NEW ZEALAND: University to merge with polytechnic

New Zealand's smallest university is to merge with one of its smallest polytechnics next year. The government has approved the union of Lincoln University and Telford Rural Polytechnic - both specialists in the rural sector and both located in the country's South Island.

Lincoln has about 2,700 full-time students, including some 700 international students, while Telford has nearly 1,000 domestic students.

The merger means Telford will become a division of Lincoln and both its name and its campus in Balclutha will be retained.

The university will also continue to offer the sub-degree education that Telford provided, with the aim of providing programmes that run from basic certificates through to postgraduate research related to rural industries.

That aspect of the merger signals a break from previous government policy, which sought to reduce the number of sub-degree enrolments at the country's eight universities, and saw other universities progressively reducing their enrolments in sub-degree programmes.

There is also concern among the remaining 19 polytechnics that the merger represents a transfer of government funding from their sector to the university sector at a time when the government is strictly limiting the number of student places it will subsidise.

Already, Lincoln's Vice-chancellor, Professor Roger Field, has acknowledged the university will use 80 of Telford's 950 government-funded places for enrolments at degree level or above. And he will not say what might happen to those places beyond next year.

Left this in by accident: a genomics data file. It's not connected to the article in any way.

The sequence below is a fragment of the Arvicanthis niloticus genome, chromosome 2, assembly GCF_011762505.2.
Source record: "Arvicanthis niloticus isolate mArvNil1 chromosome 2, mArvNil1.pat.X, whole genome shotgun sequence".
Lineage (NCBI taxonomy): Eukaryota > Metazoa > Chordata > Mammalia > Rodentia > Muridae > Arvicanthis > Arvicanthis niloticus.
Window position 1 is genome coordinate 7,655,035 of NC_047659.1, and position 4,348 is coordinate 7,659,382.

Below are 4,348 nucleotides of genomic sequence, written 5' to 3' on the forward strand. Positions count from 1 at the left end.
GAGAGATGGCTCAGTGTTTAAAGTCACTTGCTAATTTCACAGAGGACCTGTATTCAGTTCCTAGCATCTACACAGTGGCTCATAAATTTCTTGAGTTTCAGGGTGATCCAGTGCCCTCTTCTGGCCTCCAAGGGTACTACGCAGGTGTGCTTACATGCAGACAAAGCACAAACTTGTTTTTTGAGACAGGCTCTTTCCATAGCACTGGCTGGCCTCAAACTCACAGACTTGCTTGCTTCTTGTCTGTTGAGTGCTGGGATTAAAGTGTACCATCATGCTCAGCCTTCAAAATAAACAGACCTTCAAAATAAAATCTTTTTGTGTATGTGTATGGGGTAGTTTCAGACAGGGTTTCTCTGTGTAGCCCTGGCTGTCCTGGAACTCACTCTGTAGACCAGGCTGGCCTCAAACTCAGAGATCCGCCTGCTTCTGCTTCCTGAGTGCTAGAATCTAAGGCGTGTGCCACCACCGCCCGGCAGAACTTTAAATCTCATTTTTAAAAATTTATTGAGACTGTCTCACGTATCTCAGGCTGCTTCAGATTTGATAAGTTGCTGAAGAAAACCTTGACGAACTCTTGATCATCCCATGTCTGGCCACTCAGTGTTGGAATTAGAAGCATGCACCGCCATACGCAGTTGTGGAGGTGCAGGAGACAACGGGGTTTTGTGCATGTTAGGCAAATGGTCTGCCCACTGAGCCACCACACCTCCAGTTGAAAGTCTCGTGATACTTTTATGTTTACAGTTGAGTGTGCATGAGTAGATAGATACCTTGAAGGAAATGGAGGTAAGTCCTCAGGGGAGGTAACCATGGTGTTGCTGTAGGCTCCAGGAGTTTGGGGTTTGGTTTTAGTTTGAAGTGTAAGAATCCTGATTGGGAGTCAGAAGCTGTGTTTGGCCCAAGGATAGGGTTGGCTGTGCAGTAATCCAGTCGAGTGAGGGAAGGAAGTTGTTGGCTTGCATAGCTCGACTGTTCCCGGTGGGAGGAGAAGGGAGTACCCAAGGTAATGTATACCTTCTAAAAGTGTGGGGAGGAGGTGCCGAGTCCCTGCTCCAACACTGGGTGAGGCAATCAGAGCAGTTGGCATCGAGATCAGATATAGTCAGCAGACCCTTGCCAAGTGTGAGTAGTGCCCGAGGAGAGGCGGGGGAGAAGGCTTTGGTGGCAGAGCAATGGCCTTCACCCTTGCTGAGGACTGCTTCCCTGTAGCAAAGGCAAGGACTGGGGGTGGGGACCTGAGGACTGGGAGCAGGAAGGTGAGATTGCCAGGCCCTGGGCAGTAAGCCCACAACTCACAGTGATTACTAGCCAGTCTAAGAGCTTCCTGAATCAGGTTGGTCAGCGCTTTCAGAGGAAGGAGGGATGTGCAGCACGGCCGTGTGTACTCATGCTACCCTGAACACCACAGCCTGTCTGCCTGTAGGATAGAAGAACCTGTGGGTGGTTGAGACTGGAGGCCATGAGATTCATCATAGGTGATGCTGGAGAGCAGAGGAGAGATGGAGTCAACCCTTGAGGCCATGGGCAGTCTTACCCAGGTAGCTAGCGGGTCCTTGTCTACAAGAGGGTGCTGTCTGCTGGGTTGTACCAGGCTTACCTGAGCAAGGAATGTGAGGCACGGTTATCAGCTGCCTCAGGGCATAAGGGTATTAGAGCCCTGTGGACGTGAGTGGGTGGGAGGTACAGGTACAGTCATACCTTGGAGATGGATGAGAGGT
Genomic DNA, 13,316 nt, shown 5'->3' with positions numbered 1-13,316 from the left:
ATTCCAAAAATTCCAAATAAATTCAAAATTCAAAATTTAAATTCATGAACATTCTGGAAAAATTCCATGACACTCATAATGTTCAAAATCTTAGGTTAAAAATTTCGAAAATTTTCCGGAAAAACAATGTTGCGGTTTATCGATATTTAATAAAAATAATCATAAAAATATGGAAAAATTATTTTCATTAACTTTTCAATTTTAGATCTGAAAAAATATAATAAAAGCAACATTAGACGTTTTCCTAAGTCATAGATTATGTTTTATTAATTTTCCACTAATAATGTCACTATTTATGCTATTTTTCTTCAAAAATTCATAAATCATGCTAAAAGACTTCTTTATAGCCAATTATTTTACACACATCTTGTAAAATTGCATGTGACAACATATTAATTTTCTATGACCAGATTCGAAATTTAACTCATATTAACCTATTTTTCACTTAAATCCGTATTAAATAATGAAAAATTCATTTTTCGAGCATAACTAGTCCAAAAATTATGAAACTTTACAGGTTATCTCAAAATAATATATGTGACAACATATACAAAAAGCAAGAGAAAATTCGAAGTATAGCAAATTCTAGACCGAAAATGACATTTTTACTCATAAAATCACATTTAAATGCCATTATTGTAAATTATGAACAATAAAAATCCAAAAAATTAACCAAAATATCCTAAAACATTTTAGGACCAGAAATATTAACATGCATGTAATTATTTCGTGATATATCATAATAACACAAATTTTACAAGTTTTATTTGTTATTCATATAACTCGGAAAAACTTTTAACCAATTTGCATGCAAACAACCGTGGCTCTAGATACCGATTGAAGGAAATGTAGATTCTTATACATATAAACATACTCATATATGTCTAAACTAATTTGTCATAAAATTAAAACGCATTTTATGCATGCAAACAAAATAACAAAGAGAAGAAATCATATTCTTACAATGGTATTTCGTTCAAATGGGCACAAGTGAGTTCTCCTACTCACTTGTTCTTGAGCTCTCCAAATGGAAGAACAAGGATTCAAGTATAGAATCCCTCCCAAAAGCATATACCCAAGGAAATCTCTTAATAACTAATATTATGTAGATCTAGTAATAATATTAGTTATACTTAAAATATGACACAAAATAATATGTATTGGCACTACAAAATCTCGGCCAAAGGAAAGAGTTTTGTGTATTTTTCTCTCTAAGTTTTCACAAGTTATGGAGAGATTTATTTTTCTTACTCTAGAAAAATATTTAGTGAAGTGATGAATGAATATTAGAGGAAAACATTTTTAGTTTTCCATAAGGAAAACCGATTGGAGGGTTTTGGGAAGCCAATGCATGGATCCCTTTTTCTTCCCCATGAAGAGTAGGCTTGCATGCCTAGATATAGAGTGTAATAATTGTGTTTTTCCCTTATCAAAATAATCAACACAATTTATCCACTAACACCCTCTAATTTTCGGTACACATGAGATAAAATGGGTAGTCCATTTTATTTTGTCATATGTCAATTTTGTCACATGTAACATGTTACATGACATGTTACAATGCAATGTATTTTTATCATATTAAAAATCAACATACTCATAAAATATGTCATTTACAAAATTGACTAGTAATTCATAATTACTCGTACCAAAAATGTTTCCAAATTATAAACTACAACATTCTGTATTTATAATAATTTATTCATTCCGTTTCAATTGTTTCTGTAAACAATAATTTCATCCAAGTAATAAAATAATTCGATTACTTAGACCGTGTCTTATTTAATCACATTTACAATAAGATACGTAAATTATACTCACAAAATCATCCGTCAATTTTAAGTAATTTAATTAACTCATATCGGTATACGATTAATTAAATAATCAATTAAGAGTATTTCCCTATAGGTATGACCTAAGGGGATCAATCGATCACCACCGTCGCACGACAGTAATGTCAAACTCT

But Field says the merger is not aimed at improving Lincoln's finances - the university expects to record its third consecutive deficit this year and is planning cutbacks in order to balance its books.

The Minister of Tertiary Education, Steven Joyce, said ideally the merger should have been delayed until Lincoln had returned to surplus. But he said the benefits of the merger were too good to delay.

The minister said he expected the merger would improve the speed, reach and effectiveness of knowledge transfer from research to on-farm practice.

Lincoln's chancellor Tom Lambie said the merger was in line with two governmental intentions - to drive productivity growth and investment in the export sector and to give young people wider choices in education.

"The merger offers many new possibilities in training for land-based industries. It will result in vertical integration to encompass all aspects of the agricultural and land-based sector provision and supply chain, from secondary school, sub-degree and undergraduate teaching to postgraduate research, commercialisation and extension activities with industry."

Joyce said: "The land-based sector is very important for New Zealand and becoming more so. Having a specialist research and teaching institution, combining the best of Lincoln and Telford, will provide a stronger knowledge base as we look to build our export-led recovery."

The president of the Lincoln University Students' Association, Ivy Harper, said the staircasing opportunities provided by the merger had obvious benefits for students.

The merger takes effect on 1 January 2011.

There has been one other merger of a polytechnic and university in New Zealand - when Wellington Polytechnic became part of Massey University in 1999.